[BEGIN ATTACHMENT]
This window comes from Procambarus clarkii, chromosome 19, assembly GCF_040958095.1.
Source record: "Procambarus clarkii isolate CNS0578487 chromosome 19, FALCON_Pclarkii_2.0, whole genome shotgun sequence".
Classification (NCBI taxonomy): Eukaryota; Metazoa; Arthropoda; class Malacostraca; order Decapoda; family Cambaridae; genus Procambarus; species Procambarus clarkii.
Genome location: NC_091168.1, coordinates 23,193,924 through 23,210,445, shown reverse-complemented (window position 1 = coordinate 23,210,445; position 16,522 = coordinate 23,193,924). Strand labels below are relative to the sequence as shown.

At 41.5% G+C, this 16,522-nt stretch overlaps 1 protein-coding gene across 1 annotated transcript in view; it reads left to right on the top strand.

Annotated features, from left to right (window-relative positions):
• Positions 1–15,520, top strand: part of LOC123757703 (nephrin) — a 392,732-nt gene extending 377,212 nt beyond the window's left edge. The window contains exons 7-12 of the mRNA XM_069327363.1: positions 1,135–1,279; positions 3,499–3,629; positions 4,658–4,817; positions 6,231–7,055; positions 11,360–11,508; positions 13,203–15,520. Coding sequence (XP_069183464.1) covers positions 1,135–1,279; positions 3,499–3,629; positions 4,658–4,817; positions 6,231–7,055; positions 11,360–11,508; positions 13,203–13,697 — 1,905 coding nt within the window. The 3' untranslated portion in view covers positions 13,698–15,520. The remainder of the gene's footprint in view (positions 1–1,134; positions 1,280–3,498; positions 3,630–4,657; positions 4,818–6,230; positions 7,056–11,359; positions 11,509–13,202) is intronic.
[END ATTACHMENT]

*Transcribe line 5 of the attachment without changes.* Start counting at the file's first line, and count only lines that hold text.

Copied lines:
At 41.5% G+C, this 16,522-nt stretch overlaps 1 protein-coding gene across 1 annotated transcript in view; it reads left to right on the top strand.